The Vermont Constitution was ahead of its time, setting the stage for Vermont’s progressive path and beloved motto, "Freedom and Unity."
(PRWEB) June 27, 2013
Today, the Old Constitution House hosts events that tell the tale of Vermont’s ground-breaking Constitution; a history buff’s perennial favorite is 1777 Constitution Day. Held on Saturday, July 6, this day-long celebration brings history to life with re-enactors and period festivities.
“The Vermont Constitution was ahead of its time, setting the stage for Vermont’s progressive path and beloved motto, ‘Freedom and Unity,’” Kathy Murphy, Chief Marketing Officer for the State of Vermont said. “It was the first to prohibit slavery, establish universal voting rights for all males, and to authorize a public school system.”
On 1777 Constitution Day, guides recreate the story of Vermont’s tumultuous formative years and its innovative constitution. Artisans will demonstrate traditional crafts such a woodworking and powder horn carving. Families are invited to test their skills at period games. The day culminates with “Vermont’s Revolutionary Trek” – a symbolic relay from Hubbardton Battlefield to Windsor’s Constitutional Convention. A messenger on horseback delivers the “news” about the British invasion at 3:00 p.m. Re-enactors and visitors will then help adopt Vermont’s Constitution.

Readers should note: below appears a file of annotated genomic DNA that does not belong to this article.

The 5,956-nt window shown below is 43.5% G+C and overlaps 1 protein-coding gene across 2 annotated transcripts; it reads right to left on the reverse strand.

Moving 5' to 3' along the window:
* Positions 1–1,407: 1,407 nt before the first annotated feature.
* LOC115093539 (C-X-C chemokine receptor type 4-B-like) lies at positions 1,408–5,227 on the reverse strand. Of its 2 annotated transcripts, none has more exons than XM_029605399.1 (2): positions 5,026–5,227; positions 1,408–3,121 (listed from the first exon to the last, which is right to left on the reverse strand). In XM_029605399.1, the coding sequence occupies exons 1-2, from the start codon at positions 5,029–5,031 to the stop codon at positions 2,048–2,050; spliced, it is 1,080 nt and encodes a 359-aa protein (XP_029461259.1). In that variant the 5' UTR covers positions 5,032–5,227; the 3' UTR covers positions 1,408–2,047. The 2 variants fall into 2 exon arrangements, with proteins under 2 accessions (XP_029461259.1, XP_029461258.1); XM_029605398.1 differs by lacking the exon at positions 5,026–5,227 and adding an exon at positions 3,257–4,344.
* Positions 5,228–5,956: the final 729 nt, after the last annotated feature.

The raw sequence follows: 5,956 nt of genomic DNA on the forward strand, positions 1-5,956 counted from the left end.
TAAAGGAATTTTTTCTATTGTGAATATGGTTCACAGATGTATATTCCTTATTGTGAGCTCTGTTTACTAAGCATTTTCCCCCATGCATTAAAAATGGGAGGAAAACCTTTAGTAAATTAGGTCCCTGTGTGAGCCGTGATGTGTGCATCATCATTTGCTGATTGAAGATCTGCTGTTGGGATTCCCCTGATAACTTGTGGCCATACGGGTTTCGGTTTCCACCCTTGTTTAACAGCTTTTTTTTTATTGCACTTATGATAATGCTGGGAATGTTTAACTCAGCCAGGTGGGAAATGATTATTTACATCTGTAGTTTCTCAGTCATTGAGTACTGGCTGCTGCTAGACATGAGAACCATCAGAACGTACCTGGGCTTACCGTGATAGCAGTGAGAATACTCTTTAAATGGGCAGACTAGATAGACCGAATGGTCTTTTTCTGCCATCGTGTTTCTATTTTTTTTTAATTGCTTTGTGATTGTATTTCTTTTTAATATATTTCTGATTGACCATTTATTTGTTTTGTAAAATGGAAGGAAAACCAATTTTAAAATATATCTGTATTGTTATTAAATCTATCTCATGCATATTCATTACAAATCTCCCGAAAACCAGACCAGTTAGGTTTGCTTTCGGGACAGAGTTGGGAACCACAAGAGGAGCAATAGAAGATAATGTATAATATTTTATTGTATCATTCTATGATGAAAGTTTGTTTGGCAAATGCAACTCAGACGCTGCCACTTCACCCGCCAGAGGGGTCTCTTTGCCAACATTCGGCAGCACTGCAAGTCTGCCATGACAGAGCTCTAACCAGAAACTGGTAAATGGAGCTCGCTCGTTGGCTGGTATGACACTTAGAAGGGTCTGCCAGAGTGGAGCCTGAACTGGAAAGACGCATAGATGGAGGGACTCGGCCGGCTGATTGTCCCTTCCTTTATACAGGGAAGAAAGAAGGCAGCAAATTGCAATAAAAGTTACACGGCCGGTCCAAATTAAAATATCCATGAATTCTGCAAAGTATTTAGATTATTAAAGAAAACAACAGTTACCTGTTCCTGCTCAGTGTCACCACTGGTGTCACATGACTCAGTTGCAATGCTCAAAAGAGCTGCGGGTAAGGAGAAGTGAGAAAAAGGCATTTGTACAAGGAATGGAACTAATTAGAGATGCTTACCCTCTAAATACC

This year marks the 236th anniversary of the Constitution. In early July 1777, the British invaded the newly declared Republic of Vermont. The American forts at Mount Independence and Ticonderoga were captured and a battle fought at Hubbardton. Word of these alarming events reached Windsor on July 8, where a constitutional convention was being held. Before returning to their homes to face the British threat, the delegates quickly adopted the constitution at Elijah West’s tavern, now known as the Old Constitution House.
Visitors can also explore this year’s exhibit at the Old Constitution House. Toasters, Spiders, and Dutch Ovens: 18th Century Tavern Cooking showcases the types of utensils that would have been used in Elijah West’s tavern. The display includes cooking equipment believed to be among the earliest in the state. For those who want to learn more, “History Happens at OCH,” is an on-going series by 18th century re-enactors Carl and Carolyn Malikowski.
Located at 16 North Main Street in Windsor, the Old Constitution House is open through October 14, Saturday and Sunday and Monday holidays, 11:00 a.m. - 5:00 p.m. For further information, call 802-672-3773, or visit http://www.HistoricSites.Vermont.gov and like the Vermont State Historic Sites on Facebook.